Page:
As a former home care nurse and teacher of community health nurses, I have seen how important in-home and community services are for elders and disabled people and their families. As a professor of nursing and of health policy, consultant, and researcher, I know how cost effective and health-supportive such services are.
A model of these services now available in five Piedmont counties, is the PACE (Program of All-inclusive Care for the Elderly) run by Piedmont Health Services and its community health centers. The program provides every form of care, both in-home, primary care, and in-patient, day care, drugs, and transportation, and more. Much of it is paid for by Medicare and Medicaid – and it saves taxpayers the higher costs of nursing home care.
The N.C. Senate’s new budget would cut these programs, among many others. It would cut Medicaid, including such services as prescription drugs, mental health, and dental care, and cut thousands of individuals from the program. Thousands of these current beneficiaries are too poor to be eligible for the Affordable Care Act; these are people who would have qualified for the federally paid expansion of Medicaid that the General Assembly and Governor refused to accept.
By cutting cost-saving, family-friendly programs like PACE, it would also be threatening the providers of health care for all low-income and other working families, because community health centers will lose those insurance dollars and do not have other sustainable sources of funds to meet their full costs.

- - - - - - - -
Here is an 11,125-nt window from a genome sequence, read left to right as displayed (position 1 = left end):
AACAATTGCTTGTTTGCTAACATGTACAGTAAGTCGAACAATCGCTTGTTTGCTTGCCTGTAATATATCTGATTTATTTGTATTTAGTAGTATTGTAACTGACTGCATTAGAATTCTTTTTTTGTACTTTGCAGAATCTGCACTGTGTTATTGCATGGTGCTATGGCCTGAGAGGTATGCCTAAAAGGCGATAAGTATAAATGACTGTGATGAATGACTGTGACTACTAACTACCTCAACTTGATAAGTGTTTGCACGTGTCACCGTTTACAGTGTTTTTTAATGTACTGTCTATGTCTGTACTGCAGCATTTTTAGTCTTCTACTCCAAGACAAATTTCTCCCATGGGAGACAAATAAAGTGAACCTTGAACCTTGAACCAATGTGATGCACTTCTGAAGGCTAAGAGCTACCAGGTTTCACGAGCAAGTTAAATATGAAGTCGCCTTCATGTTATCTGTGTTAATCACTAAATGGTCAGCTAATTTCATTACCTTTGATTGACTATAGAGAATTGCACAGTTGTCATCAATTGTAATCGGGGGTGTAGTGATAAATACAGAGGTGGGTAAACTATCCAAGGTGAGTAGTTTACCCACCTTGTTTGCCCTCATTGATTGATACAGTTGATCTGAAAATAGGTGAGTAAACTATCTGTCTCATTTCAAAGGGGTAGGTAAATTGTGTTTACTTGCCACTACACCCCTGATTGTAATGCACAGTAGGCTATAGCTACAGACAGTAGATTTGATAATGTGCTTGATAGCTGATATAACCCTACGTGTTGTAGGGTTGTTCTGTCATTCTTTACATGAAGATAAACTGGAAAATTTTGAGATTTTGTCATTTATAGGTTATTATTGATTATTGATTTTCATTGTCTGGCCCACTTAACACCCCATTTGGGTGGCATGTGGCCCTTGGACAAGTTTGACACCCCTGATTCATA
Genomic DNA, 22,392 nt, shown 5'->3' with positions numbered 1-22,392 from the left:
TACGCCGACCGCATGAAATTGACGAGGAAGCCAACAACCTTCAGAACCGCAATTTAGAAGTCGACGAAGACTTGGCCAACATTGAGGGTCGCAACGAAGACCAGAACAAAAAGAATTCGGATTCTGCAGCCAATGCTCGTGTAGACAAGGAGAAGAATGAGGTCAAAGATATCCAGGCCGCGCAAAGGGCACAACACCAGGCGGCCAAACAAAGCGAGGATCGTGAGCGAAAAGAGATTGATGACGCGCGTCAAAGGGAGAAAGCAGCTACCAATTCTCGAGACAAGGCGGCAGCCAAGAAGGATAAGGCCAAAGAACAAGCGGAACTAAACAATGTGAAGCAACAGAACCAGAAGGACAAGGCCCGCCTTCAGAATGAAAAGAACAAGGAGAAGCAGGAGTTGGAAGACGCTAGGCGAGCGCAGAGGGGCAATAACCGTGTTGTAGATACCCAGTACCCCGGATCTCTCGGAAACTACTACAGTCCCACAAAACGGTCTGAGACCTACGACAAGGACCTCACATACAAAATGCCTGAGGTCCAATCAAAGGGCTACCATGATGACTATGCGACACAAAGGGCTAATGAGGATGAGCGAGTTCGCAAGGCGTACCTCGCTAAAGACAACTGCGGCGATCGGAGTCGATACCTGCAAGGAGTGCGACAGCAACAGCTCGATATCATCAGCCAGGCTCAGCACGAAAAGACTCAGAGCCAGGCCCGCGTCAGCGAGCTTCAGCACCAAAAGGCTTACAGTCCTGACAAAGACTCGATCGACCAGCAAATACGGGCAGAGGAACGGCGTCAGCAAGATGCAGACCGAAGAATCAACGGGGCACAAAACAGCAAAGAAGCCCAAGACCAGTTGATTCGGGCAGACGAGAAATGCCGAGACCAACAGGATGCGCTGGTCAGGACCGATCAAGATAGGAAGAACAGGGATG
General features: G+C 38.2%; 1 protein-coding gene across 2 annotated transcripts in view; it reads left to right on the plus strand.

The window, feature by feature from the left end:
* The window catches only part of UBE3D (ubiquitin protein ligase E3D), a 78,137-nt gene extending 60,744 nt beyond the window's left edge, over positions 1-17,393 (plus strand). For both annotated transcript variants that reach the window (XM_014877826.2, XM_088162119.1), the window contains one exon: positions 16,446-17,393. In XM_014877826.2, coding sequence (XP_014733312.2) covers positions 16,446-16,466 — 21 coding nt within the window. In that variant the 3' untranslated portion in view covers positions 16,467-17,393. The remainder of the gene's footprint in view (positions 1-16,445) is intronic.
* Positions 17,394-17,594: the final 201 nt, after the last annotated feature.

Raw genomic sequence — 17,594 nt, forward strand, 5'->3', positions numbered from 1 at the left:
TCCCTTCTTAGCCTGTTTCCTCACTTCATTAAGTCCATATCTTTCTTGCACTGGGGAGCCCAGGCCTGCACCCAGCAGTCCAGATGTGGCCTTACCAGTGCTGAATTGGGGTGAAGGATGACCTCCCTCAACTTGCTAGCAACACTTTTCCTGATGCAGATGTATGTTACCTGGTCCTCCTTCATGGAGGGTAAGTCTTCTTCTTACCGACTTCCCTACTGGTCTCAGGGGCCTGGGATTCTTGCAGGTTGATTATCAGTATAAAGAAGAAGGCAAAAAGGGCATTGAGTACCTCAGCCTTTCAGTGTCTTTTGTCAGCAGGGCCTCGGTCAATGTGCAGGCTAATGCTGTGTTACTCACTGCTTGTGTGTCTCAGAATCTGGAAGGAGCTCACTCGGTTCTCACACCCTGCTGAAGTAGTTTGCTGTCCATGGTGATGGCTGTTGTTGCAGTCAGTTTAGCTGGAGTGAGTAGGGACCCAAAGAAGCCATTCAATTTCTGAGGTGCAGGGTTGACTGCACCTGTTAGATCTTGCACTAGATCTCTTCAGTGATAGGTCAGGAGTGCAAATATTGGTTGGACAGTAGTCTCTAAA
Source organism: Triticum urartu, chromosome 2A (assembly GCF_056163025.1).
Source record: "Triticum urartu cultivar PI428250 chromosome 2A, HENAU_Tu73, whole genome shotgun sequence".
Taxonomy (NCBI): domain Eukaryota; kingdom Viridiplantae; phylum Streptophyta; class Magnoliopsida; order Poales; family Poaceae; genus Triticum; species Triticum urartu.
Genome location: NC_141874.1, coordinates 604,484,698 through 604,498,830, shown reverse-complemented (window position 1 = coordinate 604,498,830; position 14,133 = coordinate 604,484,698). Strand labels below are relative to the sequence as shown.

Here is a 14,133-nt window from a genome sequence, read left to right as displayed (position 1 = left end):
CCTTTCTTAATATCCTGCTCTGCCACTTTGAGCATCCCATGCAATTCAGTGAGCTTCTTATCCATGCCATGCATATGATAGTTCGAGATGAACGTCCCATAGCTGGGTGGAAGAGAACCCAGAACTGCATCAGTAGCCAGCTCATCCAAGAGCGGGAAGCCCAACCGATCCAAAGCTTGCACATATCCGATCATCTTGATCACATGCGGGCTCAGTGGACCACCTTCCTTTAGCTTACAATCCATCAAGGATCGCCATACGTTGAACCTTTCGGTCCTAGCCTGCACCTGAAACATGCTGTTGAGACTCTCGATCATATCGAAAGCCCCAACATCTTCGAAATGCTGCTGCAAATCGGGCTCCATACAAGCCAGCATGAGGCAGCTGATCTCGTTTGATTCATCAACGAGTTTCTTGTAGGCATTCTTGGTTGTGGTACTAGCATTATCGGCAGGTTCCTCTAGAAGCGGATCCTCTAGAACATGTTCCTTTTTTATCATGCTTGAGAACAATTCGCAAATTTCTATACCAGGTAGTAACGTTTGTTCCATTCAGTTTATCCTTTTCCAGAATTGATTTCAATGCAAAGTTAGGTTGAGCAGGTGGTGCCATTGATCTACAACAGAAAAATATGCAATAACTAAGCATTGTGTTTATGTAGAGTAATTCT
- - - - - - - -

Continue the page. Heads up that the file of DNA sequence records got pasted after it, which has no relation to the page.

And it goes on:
Digital Access for only $0.99
For the most comprehensive local coverage, subscribe today.
It’s up to the House and Gov. McCrory to re-think this short-sighted budget. I urge them to think about the consequences for all their constituents, those whom they are pledged to represent – about the added burdens on families, and the all-but-certain higher future costs from emergency room and acute hospital care, nursing home costs, and the ever-mounting costs of aging and more retirees in the state. More investment in community-based services are needed, not less.
At the other end of the demographic spectrum, children and young families, many of which are underemployed, community services will prevent illnesses that otherwise would end up in higher cost hospital and specialty care – yet the Senate would cut out school nurses, along with thousands of teaching assistants who also serve as an extra pair of eyes to detect symptoms in children.
I suggest an easy answer to these budget problems: just do away with the large tax cuts for the wealthy minority; they won’t miss it, but it would be life-changing for thousands.
Nancy Milio, Ph.D., is a UNC professor emeritus.